One of the more benign consequences of perpetual rainfall, if you’re not living in a floodplain or on a disintegrating riverbank, is moss. When the rain stops, take a look at the vivid green material blanketing flagstones and roof-tiles, laying down velvety pads underfoot which make it feel as if you’re wearing cushioned trainers. The plant can’t get too much moisture: moss doesn’t have roots, but takes in water through its leaves.
One of the most memorable Japanese temple gardens is Saiho-ji in Kyoto, where 120 varieties of moss and lichen make up almost the entire range of vegetation (mature trees give shade and preserve the ground cover during drier weather). Moss coats the ground, blankets the bridges, wraps the tree roots and rocks all the way to the water’s edge. It wasn’t part of the 14th-century design, but grew uninvited during a period of neglect in the late 19th century.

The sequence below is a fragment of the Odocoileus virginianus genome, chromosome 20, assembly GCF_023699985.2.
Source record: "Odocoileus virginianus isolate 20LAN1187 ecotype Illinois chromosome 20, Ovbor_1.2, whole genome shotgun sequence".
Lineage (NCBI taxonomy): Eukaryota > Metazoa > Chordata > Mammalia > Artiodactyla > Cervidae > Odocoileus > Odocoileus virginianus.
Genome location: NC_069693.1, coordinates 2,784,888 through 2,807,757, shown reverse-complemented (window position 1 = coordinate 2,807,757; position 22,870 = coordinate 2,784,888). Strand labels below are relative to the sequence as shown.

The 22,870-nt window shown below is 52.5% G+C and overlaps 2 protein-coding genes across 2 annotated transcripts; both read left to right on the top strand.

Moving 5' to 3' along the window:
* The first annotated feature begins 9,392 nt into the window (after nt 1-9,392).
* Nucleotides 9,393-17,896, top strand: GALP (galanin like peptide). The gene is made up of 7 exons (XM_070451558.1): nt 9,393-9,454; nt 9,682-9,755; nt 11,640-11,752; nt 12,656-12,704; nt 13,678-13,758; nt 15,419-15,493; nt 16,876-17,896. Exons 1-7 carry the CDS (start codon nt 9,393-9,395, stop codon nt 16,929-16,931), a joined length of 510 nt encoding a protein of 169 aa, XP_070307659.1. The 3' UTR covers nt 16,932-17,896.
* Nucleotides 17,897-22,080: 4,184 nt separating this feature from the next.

Anna Garforth, a British street artist, works in moss. She got the idea from old gravestones. She plants her slogans (‘Supporting’, ‘Grow’) on brick walls in bold and cursive fonts.
Meanwhile, a group of Cambridge scientists has developed a moss-powered radio: no more tiresome winding a handle to obtain power, no more furtive journeys to deposit yet more batteries in the recycling bin; now every home can aspire to a windowsill covered with verdant boxes of moss, wired up in a Heath Robinson manner, to get their radio working. Photosynthesis delivers a strong signal.